Around 2 p.m. I walk outside to meet fellow reporter Katherine Rodriguez who is covering the fight card too. It’s been awhile since we saw each other so we talk awhile. She has come to Vegas with her boyfriend and we converse a little about the fight card.

It’s already fight time so I scurry inside and find out I missed two fights. I hate missing fights because a lot of these young fighters depend on us journalists to cover them. Many of them will never be on televised bouts so this is their moment. It turns out Badou Jack won by third round knockout in a light heavyweight bout and Lanell Bellows scored a knockout in the fourth round of a super middleweight match.

By the time I enter the arena DonYil Livingston is fighting undefeated Luis Arias in a six round battle of 168-pounders. It’s a good even match that ends with Arias winning by majority decision. A draw seemed like a better call.

Other winners on the night were Ronald Gavril by knockout. Leo Santa Cruz moved up to junior featherweight and knocked out Alexander Munoz. And in a good scrap J’Leon Love beat Gabriel Rosado. 

Probably the most entertaining fight took place between Abner Mares a former bantamweight and junior featherweight world champion moving up in weight to challenge friend and WBC featherweight champion Daniel Ponce de Leon. They really are friends and both are managed by Frank Espinoza one of the best boxing managers in the world. It was a fight proposed by Golden Boy Promotions and neither fighter nixed it so it went through. Mares and Ponce de Leon are also former Mexican Olympians and they also have the city of Montebello as yet another connection. Ponce de Leon has his gym located in that suburban town and Mares lives in Montebello, which borders East L.A.

Friends cannot exist in the boxing ring once the bell rings. To prove that point Mares floors Ponce de Leon in the second round with a vicious left hook-right cross combination. The champion had a look of shock as he got up off the floor as if surprised by Mares’ power. Ponce de Leon rallied a bit during the next few rounds and it looked like he might return the favor. Instead, in rounds seven through nine Mares began finding the range again. In the ninth round especially Mares hit Ponce de Leon with a right hand that dropped him in a heap. He beat the count but Mares cornered him and fired at least eight more right hands through Ponce’s guard. After one of the blows connects, Ponce’s eyes rolled back a la Jose Luis Castillo when Diego Corrales belted him in their most famous fight. Referee Jay Nady stops this fight.

“It hurt me,” said Mares after he knocked down Ponce de Leon. “He’s a friend.”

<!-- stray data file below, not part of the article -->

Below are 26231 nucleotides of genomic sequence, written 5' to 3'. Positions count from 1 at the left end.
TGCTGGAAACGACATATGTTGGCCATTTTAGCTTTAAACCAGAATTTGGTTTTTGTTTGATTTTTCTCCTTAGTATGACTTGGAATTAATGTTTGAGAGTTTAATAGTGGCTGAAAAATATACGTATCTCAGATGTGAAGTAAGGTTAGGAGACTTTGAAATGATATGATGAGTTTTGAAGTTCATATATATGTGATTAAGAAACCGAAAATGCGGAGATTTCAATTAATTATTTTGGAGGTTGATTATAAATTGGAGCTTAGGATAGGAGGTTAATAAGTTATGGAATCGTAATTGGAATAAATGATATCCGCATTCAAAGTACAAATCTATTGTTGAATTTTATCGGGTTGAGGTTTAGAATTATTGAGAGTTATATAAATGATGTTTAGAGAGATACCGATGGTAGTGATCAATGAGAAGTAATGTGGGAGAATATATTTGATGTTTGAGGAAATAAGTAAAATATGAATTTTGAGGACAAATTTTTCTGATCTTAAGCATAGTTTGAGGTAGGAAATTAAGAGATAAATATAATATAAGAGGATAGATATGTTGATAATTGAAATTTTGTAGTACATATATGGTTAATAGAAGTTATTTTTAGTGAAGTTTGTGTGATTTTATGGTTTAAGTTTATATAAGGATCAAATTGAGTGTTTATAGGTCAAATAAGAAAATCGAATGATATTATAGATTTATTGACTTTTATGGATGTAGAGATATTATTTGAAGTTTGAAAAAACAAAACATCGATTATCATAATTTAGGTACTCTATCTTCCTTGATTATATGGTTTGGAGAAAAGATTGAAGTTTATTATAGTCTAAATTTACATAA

Espinoza, who manages both fighters, said it was one of the strangest feelings he ever experienced in boxing.

“It was an awkward situation,” said Espinoza who formerly managed Israel Vazquez, Martin Castillo and Yonnhy Perez. “On one side it was a great feeling but on the other it was heart breaking.”

The main event was the reason many of the nearly sold out crowd came in person to witness.

Was Floyd Mayweather going to be able to ward off the younger southpaw power-boxer Robert Guerrero?

Based in his previous fight against Miguel Cotto which saw Mayweather get beat up quite a bit using the shoulder roll defense, I was convinced he could not beat “The Ghost.” Apparently Mayweather realized that too and allowed his father Big Floyd Mayweather to train him for this fight. It worked out perfectly. Big Floyd taught Little Floyd how to fight like Old Floyd and use his legs to move around like skates. It was the only way he could beat Guerrero and he did it with smoothness and a lot less punishment than against Cotto.

“The less you get hit the longer you can last,” is what Mayweather said his father told him.

Great advice.

We arrived home at 4 a.m. in Southern California.

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Three Punch Combo: A Bouquet for “ShoBox” and More

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THREE PUNCH COMBO — We are embarking into a new age in boxing. There are new television contracts and digital platforms available that are making the sport more visible than ever before to the masses. But with all these new deals and platforms, it is important not to forget some of the consistent programming that has been around for some time. There is no better example of this than the ShoBox series on Showtime.

ShoBox, more formally ShoBox: The New Generation, began with a simple premise of matching young prospects in with tough opposition. To get their fighters on this series, promoters would have to find credible opponents who could potentially test and maybe even upset their prized prospect. This premise has led to consistently competitive and entertaining fights in the more than 200 broadcasts since the inception of the series in 2001.

This past Friday, we saw just how this premise works once again. There was a four fight card that featured competitive fights on paper in all the matches. However, in two of those matches there did seem to be clear favorites though each of the respective fighters was being matched with their toughest foe to date.